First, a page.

“In the July 2017 issue of BMJ Quality & Safety, the international journal of healthcare improvement, Dr. Linda Aiken and her colleagues released findings from a study of acute care hospitals in Belgium, England, Finland, Ireland, Spain, and Switzerland, which found that a greater proportion of professional nurses at the bedside is associated with better outcomes for patients and nurses. Reducing nursing skill mix by adding assistive personnel without professional nurse qualifications may contribute to preventable deaths, erode care quality, and contribute to nurse shortages.

    “In the March 2005 issue of Nursing Economic$, Dr. Peter Buerhaus and colleagues found that more than 75% of RNs believe the nursing shortage presents a major problem for the quality of their work life, the quality of patient care, and the amount of time nurses can spend with patients. Looking forward, almost all surveyed nurses see the shortage in the future as a catalyst for increasing stress on nurses (98%), lowering patient care quality (93%) and causing nurses to leave the profession (93%).”

    https://www.aacnnursing.org/news-information/fact-sheets/nursing-shortage

    Both the RN and LPN populations have experienced intense “burn-out” the past two years due to COVID 19 and now its variants. An oft mentioned factor in “burn-out” is the archaic attitudes and behaviors of hospital mid and upper level management that focuses (and indeed their jobs depend upon) “filling empty beds”, or putting $$ over all other factors / considerations when it comes to their workforce.

    Human Resources knows all the above but as HR is a tool of Management the “solution” is couched in seeking to attract new cannon fodder by the lure of bonus money as opposed to fixing / repairing or initiating new internal work attitudes and relationships with Administration.

    And so it goes.

  3. They are moving out of Oregon and to red states to better the quality of life for their families. Everyone moves to improve their quality of life. Cali folks move here because we are a step above Cali, Oregonian move out of Oregon to more freedom loving states, and peole in freedom loving states just stay where their at and complain about us moving to their state and infecting their way of life. I guess paradise is all in the eye of the beholder right?

    1. New news replaces day-old news in top stories all the time, every day. We don’t keep the same story atop the site for long – why would folks return? It is linked in this article and is still on the site, of course.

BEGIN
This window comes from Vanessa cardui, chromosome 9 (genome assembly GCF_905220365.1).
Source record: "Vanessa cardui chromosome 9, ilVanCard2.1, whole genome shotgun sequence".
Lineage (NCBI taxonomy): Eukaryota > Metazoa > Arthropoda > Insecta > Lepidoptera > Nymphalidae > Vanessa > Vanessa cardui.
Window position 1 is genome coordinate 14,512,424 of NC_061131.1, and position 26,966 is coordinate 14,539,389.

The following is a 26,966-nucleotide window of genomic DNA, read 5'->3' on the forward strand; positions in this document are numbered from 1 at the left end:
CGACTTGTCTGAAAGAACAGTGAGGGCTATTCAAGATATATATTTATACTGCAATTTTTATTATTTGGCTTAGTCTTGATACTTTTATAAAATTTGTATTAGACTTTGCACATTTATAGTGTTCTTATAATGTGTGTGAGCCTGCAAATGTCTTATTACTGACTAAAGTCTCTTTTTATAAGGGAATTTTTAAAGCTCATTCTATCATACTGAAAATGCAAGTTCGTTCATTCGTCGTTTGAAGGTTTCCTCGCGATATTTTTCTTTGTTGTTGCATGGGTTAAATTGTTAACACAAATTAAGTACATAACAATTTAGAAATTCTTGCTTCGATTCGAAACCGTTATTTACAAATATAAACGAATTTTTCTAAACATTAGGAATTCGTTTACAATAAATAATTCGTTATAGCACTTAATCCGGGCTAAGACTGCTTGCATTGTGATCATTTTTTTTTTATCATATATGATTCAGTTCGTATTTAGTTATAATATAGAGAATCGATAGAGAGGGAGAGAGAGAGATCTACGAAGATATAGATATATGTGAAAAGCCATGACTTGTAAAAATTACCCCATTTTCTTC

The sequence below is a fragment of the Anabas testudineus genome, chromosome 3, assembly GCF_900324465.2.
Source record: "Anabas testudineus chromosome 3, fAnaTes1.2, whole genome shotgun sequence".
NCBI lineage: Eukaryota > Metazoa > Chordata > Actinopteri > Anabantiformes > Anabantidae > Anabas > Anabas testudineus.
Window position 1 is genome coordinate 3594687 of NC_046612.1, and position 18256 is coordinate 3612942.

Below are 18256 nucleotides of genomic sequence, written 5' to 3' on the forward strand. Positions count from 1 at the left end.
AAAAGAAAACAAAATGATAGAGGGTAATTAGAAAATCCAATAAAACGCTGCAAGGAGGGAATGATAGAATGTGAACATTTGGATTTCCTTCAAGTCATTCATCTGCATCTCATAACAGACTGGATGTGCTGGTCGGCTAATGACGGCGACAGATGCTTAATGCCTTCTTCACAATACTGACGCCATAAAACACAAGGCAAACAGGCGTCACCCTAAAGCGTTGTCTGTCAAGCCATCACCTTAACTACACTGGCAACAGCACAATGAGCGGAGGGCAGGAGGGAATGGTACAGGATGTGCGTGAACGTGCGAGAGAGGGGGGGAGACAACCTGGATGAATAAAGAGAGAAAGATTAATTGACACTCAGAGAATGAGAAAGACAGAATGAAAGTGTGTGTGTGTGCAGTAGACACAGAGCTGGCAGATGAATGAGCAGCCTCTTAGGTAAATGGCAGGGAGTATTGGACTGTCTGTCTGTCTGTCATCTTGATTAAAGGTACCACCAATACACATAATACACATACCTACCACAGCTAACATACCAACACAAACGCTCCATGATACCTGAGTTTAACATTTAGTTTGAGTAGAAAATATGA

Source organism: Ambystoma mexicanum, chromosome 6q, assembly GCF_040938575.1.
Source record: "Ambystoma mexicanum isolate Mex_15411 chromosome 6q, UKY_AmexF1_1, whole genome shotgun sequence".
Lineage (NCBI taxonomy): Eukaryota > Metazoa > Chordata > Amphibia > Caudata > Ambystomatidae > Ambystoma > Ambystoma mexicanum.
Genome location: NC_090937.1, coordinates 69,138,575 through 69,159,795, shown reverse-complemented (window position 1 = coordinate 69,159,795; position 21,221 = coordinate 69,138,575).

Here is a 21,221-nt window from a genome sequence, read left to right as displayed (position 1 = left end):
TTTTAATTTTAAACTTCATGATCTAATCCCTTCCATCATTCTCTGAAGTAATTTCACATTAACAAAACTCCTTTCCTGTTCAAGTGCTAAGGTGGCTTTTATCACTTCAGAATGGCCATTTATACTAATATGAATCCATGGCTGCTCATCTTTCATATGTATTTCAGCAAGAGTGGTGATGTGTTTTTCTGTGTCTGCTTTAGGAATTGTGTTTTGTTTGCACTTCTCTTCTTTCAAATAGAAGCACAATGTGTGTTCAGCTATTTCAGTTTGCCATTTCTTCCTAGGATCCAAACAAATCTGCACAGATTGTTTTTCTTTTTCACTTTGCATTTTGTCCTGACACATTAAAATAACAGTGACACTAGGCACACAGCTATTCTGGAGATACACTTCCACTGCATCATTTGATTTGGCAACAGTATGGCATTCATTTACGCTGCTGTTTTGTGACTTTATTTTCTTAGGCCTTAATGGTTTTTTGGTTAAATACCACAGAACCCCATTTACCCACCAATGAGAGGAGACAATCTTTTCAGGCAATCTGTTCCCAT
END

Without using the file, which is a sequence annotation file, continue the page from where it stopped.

4. $10,000 sign up bonus for new nurses but they can’t give long time employees a proper raise even if you been there for years. 3% a year is a joke !

  5. Ive been affiliated with that organization for 15 years (my loved one is a nurse). The four women pleading for nurses are registered RN’s – nurse managers. They will not do patient care and make more money than a floor nurse. Here’s a novel idea. Pitch in! Get off your butt and nurse. There are WAY to many managerial positions at St Charles that make ridiculously high salaries. Ask CEO Sluka what he makes? He’s useless. A physician on staff can do his job for a small stipend and do a far better job with real working knowledge.

    How about you pay loyal nurses retention bonuses instead of giving 10K signing bonuses. Eliminate 90% of you managerial positions for nurses and have them cross train and make patient care mandatory for any managerial nurse. They salary you pay nurses is pathetic. Once you subtract out mandatory union dues (even if they don’t want to be in union), and taxes, a nurse has a very hard time finding housing they can afford in Bend. This is why you have nursing issues. This is perhaps why you have 300 openings. Oh, and hiring and abusing a newbie bc they don’t know better is scrapping the bottom of the barrel. They are fine with this, even though it is horrible for patient care. You need seasoned , vested, nurses and physicians to oversee the newbies.

    They treat their physicians the same. Some doctors they pay less than minimal wage to take call. Most people do not know this.

    Here’s an idea. Fire Sluka and 90% of your useless “managers”. Let the physicians and nurses run the hospital. Distribute all that money you waste on those useless managerial positions to nurses and physicians and working staff. Everything will magically improve at St Charles. And you will not have people fleeing that place in droves.

    ITs time for another hospital and competition for St Charles.

    1. Since the solutions are so simple, perhaps you should start another hospital. I’m sure the physicians and nurses you would hire could handle their With all the free time they must have, your physicians and nurses could easily run the place. I